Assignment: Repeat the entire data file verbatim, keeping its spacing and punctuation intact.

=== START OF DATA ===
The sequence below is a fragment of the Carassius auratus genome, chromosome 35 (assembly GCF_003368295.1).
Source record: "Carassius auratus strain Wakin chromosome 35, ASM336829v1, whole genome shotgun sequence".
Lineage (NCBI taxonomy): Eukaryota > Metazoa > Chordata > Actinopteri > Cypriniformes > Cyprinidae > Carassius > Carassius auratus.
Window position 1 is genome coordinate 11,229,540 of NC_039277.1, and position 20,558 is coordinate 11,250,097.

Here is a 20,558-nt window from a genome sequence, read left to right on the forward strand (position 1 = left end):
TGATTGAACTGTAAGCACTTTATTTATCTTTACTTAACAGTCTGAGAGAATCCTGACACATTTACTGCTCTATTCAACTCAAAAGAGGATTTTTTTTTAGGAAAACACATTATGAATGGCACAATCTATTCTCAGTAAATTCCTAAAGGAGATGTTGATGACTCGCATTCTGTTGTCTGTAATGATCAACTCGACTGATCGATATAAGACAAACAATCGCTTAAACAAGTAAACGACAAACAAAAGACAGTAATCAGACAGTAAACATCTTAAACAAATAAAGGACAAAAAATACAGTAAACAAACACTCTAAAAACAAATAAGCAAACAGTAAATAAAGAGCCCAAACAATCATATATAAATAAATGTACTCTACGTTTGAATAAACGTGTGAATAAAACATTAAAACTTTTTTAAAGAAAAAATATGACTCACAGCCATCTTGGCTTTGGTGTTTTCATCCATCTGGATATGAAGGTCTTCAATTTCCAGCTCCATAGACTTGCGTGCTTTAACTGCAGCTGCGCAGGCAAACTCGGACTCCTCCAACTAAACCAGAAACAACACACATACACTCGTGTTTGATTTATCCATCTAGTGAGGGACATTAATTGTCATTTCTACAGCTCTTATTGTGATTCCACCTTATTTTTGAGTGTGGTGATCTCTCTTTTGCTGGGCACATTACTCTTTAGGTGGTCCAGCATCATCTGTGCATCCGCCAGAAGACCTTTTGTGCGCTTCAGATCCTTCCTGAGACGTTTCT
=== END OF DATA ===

The sequence below is a fragment of the Carassius auratus genome, chromosome 35 (assembly GCF_003368295.1).
Source record: "Carassius auratus strain Wakin chromosome 35, ASM336829v1, whole genome shotgun sequence".
Lineage (NCBI taxonomy): Eukaryota > Metazoa > Chordata > Actinopteri > Cypriniformes > Cyprinidae > Carassius > Carassius auratus.
Window position 1 is genome coordinate 11,229,540 of NC_039277.1, and position 20,558 is coordinate 11,250,097.

Here is a 20,558-nt window from a genome sequence, read left to right on the forward strand (position 1 = left end):
TGATTGAACTGTAAGCACTTTATTTATCTTTACTTAACAGTCTGAGAGAATCCTGACACATTTACTGCTCTATTCAACTCAAAAGAGGATTTTTTTTTAGGAAAACACATTATGAATGGCACAATCTATTCTCAGTAAATTCCTAAAGGAGATGTTGATGACTCGCATTCTGTTGTCTGTAATGATCAACTCGACTGATCGATATAAGACAAACAATCGCTTAAACAAGTAAACGACAAACAAAAGACAGTAATCAGACAGTAAACATCTTAAACAAATAAAGGACAAAAAATACAGTAAACAAACACTCTAAAAACAAATAAGCAAACAGTAAATAAAGAGCCCAAACAATCATATATAAATAAATGTACTCTACGTTTGAATAAACGTGTGAATAAAACATTAAAACTTTTTTAAAGAAAAAATATGACTCACAGCCATCTTGGCTTTGGTGTTTTCATCCATCTGGATATGAAGGTCTTCAATTTCCAGCTCCATAGACTTGCGTGCTTTAACTGCAGCTGCGCAGGCAAACTCGGACTCCTCCAACTAAACCAGAAACAACACACATACACTCGTGTTTGATTTATCCATCTAGTGAGGGACATTAATTGTCATTTCTACAGCTCTTATTGTGATTCCACCTTATTTTTGAGTGTGGTGATCTCTCTTTTGCTGGGCACATTACTCTTTAGGTGGTCCAGCATCATCTGTGCATCCGCCAGAAGACCTTTTGTGCGCTTCAGATCCTTCCTGAGACGTTTCT